BIOGRAPHICAL AND CRITICAL SOURCES:
Contemporary Literary Criticism, Volume 5, Gale (Detroit, MI), 1976.
McCourt, James, Time Remaining, Knopf (New York, NY), 1993.
McCourt, James, Queer Street: Rise and Fall of an American Culture, 1947-1985, Norton (New York, NY), 2004.
Booklist, February 15, 2000, Michele Leber, review of Delancey's Way, p. 1083; July, 2002, Donna Seaman, review of Wayfaring at Waverly in Silver Lake, p. 1822.
Gay & Lesbian Review, fall, 2000, Michael Schwartz, "Stand Still Talking," review of Delancey's Way, p. 43.
Kirkus Reviews, October 1, 2003, review of Queer Street: Rise and Fall of an American Culture, 1947-1985, p. 1211; August 15, 2007, review of Now Voyagers: The Night Sea Journey: Some Divisions of the Saga of Mawrdew Czgowchwz, Oltrano, Authenticated by Persons Represented Therein, Book One.
Lambda Book Report, July-August, 1993, Jim Marks, review of Time Remaining, p. 46; June, 2000, Reed V. Waller, "Deliciously Dishy," review of Delancey's Way, p. 17; November-December, 2002, Felice Picano, "Epicene Meringue," review of Wayfaring at Waverly in Silver Lake, p. 26; August-September, 2004, R.A. Horne, "Tough Read," review of Queer Street, p. 21; fall, 2007, Paul Russell, review of Now Voyagers, p. 17.
Library Journal, May 1, 1993, review of Time Remaining, p. 120; January, 2000, Robert E. Brown, review of Delancey's Way, p. 161; August 1, 2007, Travis Fristoe, review of Now Voyagers, p. 71.
Los Angeles Times, October 31, 1993, William Moses Hoffman, "The Interior Landscape of James McCourt," review of Time Remaining, p. MAG30.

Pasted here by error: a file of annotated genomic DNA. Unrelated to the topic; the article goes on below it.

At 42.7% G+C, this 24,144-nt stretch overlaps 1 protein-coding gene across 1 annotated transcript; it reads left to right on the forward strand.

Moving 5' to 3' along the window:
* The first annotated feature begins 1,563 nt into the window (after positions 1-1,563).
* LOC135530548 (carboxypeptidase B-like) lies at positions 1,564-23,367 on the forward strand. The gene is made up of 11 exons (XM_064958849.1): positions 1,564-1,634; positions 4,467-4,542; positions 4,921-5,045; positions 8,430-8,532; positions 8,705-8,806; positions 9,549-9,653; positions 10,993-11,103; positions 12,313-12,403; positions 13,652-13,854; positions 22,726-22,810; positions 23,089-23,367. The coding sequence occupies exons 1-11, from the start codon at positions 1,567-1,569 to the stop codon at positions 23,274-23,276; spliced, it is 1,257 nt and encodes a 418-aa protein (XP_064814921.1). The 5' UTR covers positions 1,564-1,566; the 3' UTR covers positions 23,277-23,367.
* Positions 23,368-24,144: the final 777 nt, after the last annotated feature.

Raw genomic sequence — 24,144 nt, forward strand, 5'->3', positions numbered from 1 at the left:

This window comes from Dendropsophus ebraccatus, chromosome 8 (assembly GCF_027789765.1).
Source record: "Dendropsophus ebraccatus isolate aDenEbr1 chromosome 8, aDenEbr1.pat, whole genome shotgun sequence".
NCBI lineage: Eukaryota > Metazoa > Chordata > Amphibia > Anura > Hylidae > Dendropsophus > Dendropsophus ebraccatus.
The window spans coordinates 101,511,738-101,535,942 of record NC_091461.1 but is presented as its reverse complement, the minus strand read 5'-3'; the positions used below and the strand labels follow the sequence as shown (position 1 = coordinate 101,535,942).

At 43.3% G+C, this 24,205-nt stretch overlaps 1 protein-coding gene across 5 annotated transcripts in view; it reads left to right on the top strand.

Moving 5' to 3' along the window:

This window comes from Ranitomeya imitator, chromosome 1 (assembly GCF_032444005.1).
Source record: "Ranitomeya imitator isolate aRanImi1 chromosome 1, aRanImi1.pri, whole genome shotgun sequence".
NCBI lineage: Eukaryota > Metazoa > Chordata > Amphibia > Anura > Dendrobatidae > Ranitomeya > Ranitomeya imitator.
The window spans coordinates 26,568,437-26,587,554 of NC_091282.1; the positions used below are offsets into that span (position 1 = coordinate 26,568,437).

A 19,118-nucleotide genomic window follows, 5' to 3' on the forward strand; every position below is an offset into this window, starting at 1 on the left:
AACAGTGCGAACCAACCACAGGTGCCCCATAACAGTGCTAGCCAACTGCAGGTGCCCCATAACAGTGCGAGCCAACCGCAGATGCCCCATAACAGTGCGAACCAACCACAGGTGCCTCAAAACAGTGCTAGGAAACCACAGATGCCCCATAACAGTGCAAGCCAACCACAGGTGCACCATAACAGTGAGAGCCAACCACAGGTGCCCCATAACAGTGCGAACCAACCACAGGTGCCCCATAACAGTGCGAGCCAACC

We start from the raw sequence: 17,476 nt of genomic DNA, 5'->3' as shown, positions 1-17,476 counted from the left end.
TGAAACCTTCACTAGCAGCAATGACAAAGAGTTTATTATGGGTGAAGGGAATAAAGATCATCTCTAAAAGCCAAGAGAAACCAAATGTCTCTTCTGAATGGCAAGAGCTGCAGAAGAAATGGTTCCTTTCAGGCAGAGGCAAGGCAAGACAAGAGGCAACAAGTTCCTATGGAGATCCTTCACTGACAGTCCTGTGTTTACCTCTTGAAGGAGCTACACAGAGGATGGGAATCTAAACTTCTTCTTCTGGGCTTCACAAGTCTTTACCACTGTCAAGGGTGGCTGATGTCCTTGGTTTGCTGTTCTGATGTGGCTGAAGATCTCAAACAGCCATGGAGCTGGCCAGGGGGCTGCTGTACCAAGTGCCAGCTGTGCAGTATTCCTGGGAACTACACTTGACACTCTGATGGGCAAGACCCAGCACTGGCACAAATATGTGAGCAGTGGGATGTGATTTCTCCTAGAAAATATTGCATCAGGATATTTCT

New Yorker, July 26, 1993, review of Time Remaining, p. 89.
New York Review of Books, June 15, 2000, Garry Wills, review of Delancey's Way, p. 66.
New York Times, June 15, 1984, Christopher Lehmann-Haupt, review of Kaye Wayfaring in "Avenged": Four Stories, section C, p. 24.
New York Times Book Review, July 8, 1984, MacDonald Harris, "Czgowchwz! Simply Czgowchwz!," p. 12; June 13, 1993, Bertha Harris, "In a Pink Sequined Straitjacket," p. 27; February 27, 2000, Bill Goldstein, "Inside Politics: A Novel That Explores the Whirligig That Passes for the Nation's Capital," review of Delancey's Way, p. 27; December 9, 2007, Michael Shae, "A Diva Cruises Again," review of Now Voyagers.
Partisan Review, winter, 1994, Pearl K. Bell, review of Time Remaining, p. 80.
Publishers Weekly, April 20, 1984, review of Kaye Wayfaring in "Avenged," p. 80; March 29, 1993, review of Time Remaining, p. 37; January 3, 2000, review of Delancey's Way, p. 56; August 6, 2007, review of Now Voyagers, p. 167.
Review of Contemporary Fiction, summer, 2000, Peter Donahue, review of Delancey's Way, p. 172; fall, 2002, Irving Malin, review of Wayfaring at Waverly in Silver Lake, p. 147; spring, 2004, Irving Malin, "Queer Street: Rise and Fall of an American Culture, 1947-1985: Excursions in the Mind of the Life," review of Queer Street, p. 162.
Time Out New York, December 13-26, 2007, Michael Miller, review of Now Voyagers.
Washington Post, February 27, 2000, Michael Dirda, review of Delancey's Way, p. X15.
Yale Review, October, 1993, Walter Kendrick, review of Time Remaining, p. 124.
Publishers Weekly,http://www.publishersweekly.com/ (August 9, 2007), Roger Gathman, "Web-exclusive Author Interview: James McCourt's New Voyage."